The journey to sustainability begins with assessing materiality

29 Apr

My biggest takeaway from the class on “Strategic and Sustainable Business Solutions” at UC Berkeley has been the concept of materiality assessment and the related idea of “speaking the appropriate language of sustainability” to communicate priorities and impact with different stakeholders.

As defined by Serwinowski and demonstrated in class by Champa Gujjanudu, a professional from PWC,  materiality assessment is an exercise in stakeholder engagement designed to gather insights on the relative importance of specific environmental, social and governance (ESG) issues for a corporation. While the insights are mainly used to inform sustainability reporting and communication strategies, they are also valuable for making strategic planning, operational management and capital investment decisions.

Very often, it is difficult to quantify the impact of CSR and sustainability issues since they are not clear cut, often very complex, related to externalities and not properly priced in the marketplace. For example, the 2013 GlobeScan/SustainAbility Issues Survey, mentions climate change, air pollution, access to energy, water pollution, bribery/corruption and biodiversity loss as priority issues that require high levels of accountability and urgency. Without a clear price signal, estimating materiality and putting a price on the problem and thereafter justifying the need for any sustainability initiative may be viewed as a subjective instead of objective exercise.

However, there is growing awareness about the need for materiality assessments in corporations. According to Serwinowski, the three recent developments driving adoption of materiality assessments include investor demand for more disclosure, global reporting framework synergies, and financial market convergence.

Figuring out what data is really important to internal and external stakeholders is the key goal of materiality assessments. This materiality assessment process involves bringing together various internal stakeholders such as the company’s leadership, sustainability teams, financial departments, managers. Based on the corporation’s decision, external  stakeholders such as suppliers, regulators and NGOs may also be involved. Very often, an external agency may be the facilitator leading and facilitating the process. The results not only guide which factors demand attention but how that information should be presented, and to whom it should be disclosed.

This brings us to the crucial point of speaking the right language to different stakeholders. Once the materiality assessment is conducted, it is important that the insights from the assessment are framed and presented appropriately, in a manner that different stakeholders understand and appreciate. This is critical in order to enlist support of the different stakeholders to agree on the priorities, plan appropriate sustainability activities, implement them effectively and thereafter measure and report impact of those activities. Communication plays a critical role in each of these stages. The assessment itself may be able to shed light on the communication formats that would be most suitable and effective for engaging and holding dialogs with different stakeholders. As discussed on numerous occasions during class, how information is packaged and presented to a CFO may be different from how it is presented to a supplier or NGO partner. Discussions with guest speakers during the course also highlighted the need for multi-pronged strategies – the use of numbers, stories, visuals, reports and other forms of communication – depending on the audience.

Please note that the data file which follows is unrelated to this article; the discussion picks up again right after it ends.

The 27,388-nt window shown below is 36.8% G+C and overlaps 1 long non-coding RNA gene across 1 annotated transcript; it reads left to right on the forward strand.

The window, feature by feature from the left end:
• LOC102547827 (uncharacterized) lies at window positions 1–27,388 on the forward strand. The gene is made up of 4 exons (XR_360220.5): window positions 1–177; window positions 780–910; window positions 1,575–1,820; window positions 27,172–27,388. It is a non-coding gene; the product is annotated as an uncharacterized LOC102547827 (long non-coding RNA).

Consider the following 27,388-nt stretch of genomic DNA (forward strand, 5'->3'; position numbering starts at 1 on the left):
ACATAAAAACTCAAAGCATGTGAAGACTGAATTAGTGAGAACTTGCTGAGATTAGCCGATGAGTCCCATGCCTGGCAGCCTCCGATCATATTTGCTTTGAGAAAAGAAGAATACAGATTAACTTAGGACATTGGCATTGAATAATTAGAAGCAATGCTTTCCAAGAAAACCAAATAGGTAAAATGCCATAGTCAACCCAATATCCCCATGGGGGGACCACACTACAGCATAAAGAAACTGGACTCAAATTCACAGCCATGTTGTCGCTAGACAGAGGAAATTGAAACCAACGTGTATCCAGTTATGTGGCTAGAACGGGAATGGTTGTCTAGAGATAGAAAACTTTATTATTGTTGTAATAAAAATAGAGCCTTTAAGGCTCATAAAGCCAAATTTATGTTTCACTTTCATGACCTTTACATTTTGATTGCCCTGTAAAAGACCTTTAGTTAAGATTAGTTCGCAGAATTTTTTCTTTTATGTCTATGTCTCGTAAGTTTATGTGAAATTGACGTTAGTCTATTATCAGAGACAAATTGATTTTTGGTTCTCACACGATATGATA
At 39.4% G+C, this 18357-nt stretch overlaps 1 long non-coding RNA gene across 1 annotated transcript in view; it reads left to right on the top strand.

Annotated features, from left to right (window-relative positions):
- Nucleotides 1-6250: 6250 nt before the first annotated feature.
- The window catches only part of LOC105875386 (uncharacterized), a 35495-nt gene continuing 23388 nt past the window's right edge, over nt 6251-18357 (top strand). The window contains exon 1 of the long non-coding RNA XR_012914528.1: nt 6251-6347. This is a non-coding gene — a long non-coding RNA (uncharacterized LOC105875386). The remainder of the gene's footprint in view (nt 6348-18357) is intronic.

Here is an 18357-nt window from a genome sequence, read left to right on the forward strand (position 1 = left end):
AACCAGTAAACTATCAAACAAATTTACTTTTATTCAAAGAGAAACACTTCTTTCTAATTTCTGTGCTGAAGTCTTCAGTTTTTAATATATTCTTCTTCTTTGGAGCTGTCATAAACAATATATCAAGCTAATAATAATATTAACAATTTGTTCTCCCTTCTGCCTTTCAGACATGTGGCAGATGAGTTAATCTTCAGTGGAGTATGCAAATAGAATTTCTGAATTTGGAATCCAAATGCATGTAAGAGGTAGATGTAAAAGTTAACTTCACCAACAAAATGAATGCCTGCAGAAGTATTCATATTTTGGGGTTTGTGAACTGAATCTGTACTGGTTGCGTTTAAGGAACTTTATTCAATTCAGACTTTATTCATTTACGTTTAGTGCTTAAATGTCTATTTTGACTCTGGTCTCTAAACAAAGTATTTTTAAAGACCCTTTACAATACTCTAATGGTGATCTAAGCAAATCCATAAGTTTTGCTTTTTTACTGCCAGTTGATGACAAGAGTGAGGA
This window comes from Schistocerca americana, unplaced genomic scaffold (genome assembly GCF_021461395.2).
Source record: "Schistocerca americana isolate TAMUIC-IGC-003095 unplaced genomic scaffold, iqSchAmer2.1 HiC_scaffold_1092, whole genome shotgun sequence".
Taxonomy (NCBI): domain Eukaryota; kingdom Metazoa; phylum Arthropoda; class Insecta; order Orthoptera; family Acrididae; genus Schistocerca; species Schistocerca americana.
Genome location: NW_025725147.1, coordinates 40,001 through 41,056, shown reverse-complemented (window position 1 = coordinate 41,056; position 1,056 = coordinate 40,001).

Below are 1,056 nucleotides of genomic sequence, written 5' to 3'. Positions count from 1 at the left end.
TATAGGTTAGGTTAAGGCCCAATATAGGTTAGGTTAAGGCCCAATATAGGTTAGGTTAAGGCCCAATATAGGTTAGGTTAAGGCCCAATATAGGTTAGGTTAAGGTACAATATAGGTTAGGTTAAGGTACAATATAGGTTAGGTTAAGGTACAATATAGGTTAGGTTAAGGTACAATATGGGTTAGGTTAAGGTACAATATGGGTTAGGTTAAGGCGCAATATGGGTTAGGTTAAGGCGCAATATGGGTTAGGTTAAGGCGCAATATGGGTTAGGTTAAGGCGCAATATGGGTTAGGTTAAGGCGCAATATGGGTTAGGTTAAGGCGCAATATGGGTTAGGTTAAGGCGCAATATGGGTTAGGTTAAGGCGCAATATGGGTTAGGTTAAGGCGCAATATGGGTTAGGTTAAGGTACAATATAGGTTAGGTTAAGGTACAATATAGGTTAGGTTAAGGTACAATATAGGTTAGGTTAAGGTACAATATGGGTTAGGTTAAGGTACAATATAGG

Conducting materiality assessments are not without its own problems or challenges. There are several frameworks available and choosing the one that is appropriate for one’s organization is challenging. Organizations may feel that they do not have the time or other resources to make this a priority. A disconnect with the ESG issues and fear of the unknown often make materiality a difficult concept for many sustainability managers to comprehend. Some companies might worry that disclosing certain information will result in the loss of competitive advantage, while others are reluctant to discuss matters that are not entirely within their control. Still others may struggle with quantifying the cost implications.

As discussed during our class, getting the backing of a company’s top leadership is critical to make the exercise a robust one. This is also critical to signal the commitment of the leadership to everyone in the organization, so that they take the exercise seriously and participate in the activity.

As the noise and confusion around sustainability and CSR activities in organizations become intense, it is increasingly important for organizations to acknowledge ESG concerns related to their business, prioritize activities to address these concerns, execute them effectively and consistently and demonstrate impact. While some organizations are ahead of the curve in terms of incorporating such activities into their core operations, several companies are trying to understand what can be the best way forward that benefits society while adding value to their business. Conducting a thorough materiality assessment may be the first step an organization can take as a structured reflection exercise to plan its sustainability operations in a collaborative and strategic manner.


Selected Web Stories produced at UNODC, Regional Office for South Asia

28 Jan

Following are links to select web stories I produced while working as Communications Officer at the United Nations Office on Drugs and Crime (UNODC), Regional Office for South Asia

1) India: Community vigilance rescues Roshni – The story of a survivor of human trafficking

2) Sri Lanka: Enabling community-based treatment and support for recovering drug users

3) Nepal: Making a creative connection with HIV/AIDS – An exhibition of paintings to create awareness about issues related to HIV/AIDS

4) North East India: A ray of hope for female injecting drug users and female sex partners of male injecting drug users

5) India: The principle of balance to make opioids accessible for palliative care

6) India: ‘Journey of Hope’ – a UNODC compendium of anti-human trafficking and victim support initiatives

7) Maldives: ‘1410’ – Help for drug users just two rings away

8) India: Spreading the message of non-violence – Notes from Colombian musician César López’s visit to India

9) India: 332 days at the mercy of Somali pirates – a survivor’s account